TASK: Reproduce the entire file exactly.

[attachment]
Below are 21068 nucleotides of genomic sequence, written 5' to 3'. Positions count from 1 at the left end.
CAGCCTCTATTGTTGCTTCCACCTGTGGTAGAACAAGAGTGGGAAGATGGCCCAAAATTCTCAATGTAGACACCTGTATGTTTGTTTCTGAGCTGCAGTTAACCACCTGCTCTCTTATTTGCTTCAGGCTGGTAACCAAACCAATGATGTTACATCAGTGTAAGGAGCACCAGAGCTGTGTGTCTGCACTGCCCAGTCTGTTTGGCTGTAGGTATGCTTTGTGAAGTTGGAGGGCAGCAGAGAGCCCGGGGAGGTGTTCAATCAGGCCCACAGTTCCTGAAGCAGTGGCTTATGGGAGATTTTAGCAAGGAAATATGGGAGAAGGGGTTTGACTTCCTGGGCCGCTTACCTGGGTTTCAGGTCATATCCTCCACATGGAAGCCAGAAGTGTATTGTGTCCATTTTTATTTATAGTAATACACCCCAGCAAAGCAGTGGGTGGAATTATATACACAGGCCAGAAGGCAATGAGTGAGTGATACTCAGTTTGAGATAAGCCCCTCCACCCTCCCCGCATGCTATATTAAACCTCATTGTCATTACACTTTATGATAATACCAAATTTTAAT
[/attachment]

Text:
Below are 21068 nucleotides of genomic sequence, written 5' to 3'. Positions count from 1 at the left end.
CAGCCTCTATTGTTGCTTCCACCTGTGGTAGAACAAGAGTGGGAAGATGGCCCAAAATTCTCAATGTAGACACCTGTATGTTTGTTTCTGAGCTGCAGTTAACCACCTGCTCTCTTATTTGCTTCAGGCTGGTAACCAAACCAATGATGTTACATCAGTGTAAGGAGCACCAGAGCTGTGTGTCTGCACTGCCCAGTCTGTTTGGCTGTAGGTATGCTTTGTGAAGTTGGAGGGCAGCAGAGAGCCCGGGGAGGTGTTCAATCAGGCCCACAGTTCCTGAAGCAGTGGCTTATGGGAGATTTTAGCAAGGAAATATGGGAGAAGGGGTTTGACTTCCTGGGCCGCTTACCTGGGTTTCAGGTCATATCCTCCACATGGAAGCCAGAAGTGTATTGTGTCCATTTTTATTTATAGTAATACACCCCAGCAAAGCAGTGGGTGGAATTATATACACAGGCCAGAAGGCAATGAGTGAGTGATACTCAGTTTGAGATAAGCCCCTCCACCCTCCCCGCATGCTATATTAAACCTCATTGTCATTACACTTTATGATAATACCAAATTTTAAT